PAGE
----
Scandinavian homelands - Norway, Denmark, and Sweden Raided regions from Russia to Spain Established colonies in Iceland, Greenland, Canada Conquered parts of England, Ireland, Scotland, France Outstanding seafarers Fleets could go to interior regions via rivers Attacked towns and villages; favorite targets were Christian VIKINGS, MAGYARS, AND ARABS NEW REGIONAL STATES England Small Keltic, German kingdoms merged into larger realm Fought Scandinavian raids King Alfred (reigned 871-899) expanded to the north Alfred's successors controlled England c. mid-10th century

Germany and Italy After Carolingian empire, local lords took control King Otto I (reigned 936-73) defeated Magyars in 955 Imposed authority in Central Europe Led armies to support the papacy in Italy Ruled Germany, Netherlands, Burgundy, Austria, Switzerland Suzerain lords over Northern Italy, Slovenia, Czech lands Otto's crowned emperor by pope in 962 France Counts and other local authorities became local lords Vikings settled in northern France

Nobles elect Counts of Paris as King to replace Carolingians Spain and Southern Italy Spanish Christian states in North warred against Muslim caliphs Southern Italy patchwork of loyalties; eventually overrun by Normans East Central and Northern Europe Vikings establish three kingdoms: Denmark, Norway, Sweden Poland and Hungary are large border states in east EUROPE c. 1000 C.E. FEUDAL SYSTEM Lords and vassals Lord owned land, needs soldiers Trades land for service Grants of land called fiefs Vassal provided defense Received livelihood from land Vassals provided military equipment Vassals owed lord: Loyalty, obedience, respect, counsel Military service when called into service Lords often made smaller grant to others Called sub-division of fief Lowest, service owning noble was a knight Church often made vassals of soldiers for defense Church could hold land as a vassal to a lord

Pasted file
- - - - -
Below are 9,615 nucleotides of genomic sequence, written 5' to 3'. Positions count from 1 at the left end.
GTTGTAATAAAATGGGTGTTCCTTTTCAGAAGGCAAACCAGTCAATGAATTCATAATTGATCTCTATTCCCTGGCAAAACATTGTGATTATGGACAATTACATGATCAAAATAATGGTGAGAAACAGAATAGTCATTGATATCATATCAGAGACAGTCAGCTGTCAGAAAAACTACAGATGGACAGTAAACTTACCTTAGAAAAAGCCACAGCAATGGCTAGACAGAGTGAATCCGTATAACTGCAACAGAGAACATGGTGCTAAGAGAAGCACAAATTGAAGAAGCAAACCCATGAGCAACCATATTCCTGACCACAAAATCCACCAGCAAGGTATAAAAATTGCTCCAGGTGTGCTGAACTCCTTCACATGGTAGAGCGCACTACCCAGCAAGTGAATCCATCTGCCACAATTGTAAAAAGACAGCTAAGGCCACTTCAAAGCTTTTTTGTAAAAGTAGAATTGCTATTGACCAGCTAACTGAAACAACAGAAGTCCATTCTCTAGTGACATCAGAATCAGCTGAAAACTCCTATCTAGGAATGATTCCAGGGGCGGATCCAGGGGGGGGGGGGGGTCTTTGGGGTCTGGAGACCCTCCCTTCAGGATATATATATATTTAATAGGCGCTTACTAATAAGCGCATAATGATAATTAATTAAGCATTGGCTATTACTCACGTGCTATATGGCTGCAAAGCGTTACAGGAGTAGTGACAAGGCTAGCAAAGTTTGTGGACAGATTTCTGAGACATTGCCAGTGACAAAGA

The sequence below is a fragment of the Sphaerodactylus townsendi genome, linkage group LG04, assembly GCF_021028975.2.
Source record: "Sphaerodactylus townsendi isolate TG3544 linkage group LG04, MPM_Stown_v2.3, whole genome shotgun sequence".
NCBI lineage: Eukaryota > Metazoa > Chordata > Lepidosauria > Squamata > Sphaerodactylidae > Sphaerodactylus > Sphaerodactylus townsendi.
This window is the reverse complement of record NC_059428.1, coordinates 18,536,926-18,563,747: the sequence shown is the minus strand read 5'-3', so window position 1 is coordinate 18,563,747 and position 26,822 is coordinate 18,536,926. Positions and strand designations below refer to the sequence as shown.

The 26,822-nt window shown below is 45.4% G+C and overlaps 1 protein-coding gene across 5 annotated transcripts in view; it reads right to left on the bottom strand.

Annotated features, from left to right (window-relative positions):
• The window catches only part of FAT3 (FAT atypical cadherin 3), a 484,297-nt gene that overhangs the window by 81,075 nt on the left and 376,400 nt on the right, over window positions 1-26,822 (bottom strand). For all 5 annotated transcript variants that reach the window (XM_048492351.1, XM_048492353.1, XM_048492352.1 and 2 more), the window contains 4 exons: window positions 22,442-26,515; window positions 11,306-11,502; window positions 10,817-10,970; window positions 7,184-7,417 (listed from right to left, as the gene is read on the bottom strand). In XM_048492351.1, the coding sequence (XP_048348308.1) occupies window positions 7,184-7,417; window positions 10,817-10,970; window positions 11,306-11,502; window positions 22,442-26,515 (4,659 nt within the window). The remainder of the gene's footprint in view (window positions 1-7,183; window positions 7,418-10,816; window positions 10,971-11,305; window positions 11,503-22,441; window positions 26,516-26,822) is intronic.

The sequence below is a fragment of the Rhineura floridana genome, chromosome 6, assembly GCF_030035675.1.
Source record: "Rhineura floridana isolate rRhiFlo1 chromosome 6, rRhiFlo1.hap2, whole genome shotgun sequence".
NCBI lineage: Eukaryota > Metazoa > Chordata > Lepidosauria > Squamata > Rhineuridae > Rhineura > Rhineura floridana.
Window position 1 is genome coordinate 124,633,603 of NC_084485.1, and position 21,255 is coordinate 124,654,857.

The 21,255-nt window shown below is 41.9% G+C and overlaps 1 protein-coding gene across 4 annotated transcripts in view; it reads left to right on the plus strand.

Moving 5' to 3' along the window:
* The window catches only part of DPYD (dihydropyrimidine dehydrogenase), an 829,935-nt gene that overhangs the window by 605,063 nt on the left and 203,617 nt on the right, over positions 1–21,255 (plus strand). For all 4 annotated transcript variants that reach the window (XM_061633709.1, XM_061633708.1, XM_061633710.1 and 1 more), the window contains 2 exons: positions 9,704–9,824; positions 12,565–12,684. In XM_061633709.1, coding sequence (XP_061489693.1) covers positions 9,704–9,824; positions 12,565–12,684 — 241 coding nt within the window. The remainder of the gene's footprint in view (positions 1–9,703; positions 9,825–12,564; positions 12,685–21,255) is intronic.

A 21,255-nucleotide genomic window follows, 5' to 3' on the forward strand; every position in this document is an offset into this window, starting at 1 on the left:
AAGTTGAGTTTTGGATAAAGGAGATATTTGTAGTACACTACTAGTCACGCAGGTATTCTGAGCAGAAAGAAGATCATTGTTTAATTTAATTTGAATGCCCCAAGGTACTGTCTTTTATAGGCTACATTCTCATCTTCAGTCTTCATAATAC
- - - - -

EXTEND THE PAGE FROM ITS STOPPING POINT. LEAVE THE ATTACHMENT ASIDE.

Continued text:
Church often held land in own right Women could be vassals, own fiefs but not fight Feudal politics Multi-layered network of lord-vassal relationships Political stability depended on discipline, control Lords, knights often had conflicting loyalties TWO FEUDAL STATES FRANCE HOLY ROMAN EMPIRE MANORALISM: ECONOMIC FEUDALISM Serfdom Difference between peasants, serfs Serfs as an intermediate category

Peasants were free, owned their own land Serfs not free, could not own land Serfs, peasants lived similar lives Began under Romans Diocletian bound people to occupations Serfdom arose during invasions, marauders Slaves, peasants frequently intermarried Free peasants became serfs for protection Serfs' obligations Labor service and rents in kind Could not move without permission Serfs had right to work on land, pass job to heirs Serfs often drafted as foot soldiers in feudal armies Manors Principal form of agricultural organization